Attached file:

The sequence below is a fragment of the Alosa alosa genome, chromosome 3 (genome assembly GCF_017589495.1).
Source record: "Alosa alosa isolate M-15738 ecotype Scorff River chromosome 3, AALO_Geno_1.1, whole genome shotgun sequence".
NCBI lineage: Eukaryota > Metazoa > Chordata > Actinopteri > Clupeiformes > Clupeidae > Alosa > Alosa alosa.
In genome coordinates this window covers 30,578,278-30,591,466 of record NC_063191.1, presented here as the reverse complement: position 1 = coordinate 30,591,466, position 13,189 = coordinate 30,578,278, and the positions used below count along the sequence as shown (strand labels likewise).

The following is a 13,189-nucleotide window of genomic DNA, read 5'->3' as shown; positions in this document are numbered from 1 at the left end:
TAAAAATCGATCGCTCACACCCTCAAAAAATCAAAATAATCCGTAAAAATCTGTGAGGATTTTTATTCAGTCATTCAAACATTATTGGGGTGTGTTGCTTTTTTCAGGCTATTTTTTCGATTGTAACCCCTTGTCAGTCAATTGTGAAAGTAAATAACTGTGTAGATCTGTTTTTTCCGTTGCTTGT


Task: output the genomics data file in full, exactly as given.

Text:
The sequence below is a fragment of the Alosa alosa genome, chromosome 3 (genome assembly GCF_017589495.1).
Source record: "Alosa alosa isolate M-15738 ecotype Scorff River chromosome 3, AALO_Geno_1.1, whole genome shotgun sequence".
NCBI lineage: Eukaryota > Metazoa > Chordata > Actinopteri > Clupeiformes > Clupeidae > Alosa > Alosa alosa.
In genome coordinates this window covers 30,578,278-30,591,466 of record NC_063191.1, presented here as the reverse complement: position 1 = coordinate 30,591,466, position 13,189 = coordinate 30,578,278, and the positions used below count along the sequence as shown (strand labels likewise).

The following is a 13,189-nucleotide window of genomic DNA, read 5'->3' as shown; positions in this document are numbered from 1 at the left end:
TAAAAATCGATCGCTCACACCCTCAAAAAATCAAAATAATCCGTAAAAATCTGTGAGGATTTTTATTCAGTCATTCAAACATTATTGGGGTGTGTTGCTTTTTTCAGGCTATTTTTTCGATTGTAACCCCTTGTCAGTCAATTGTGAAAGTAAATAACTGTGTAGATCTGTTTTTTCCGTTGCTTGT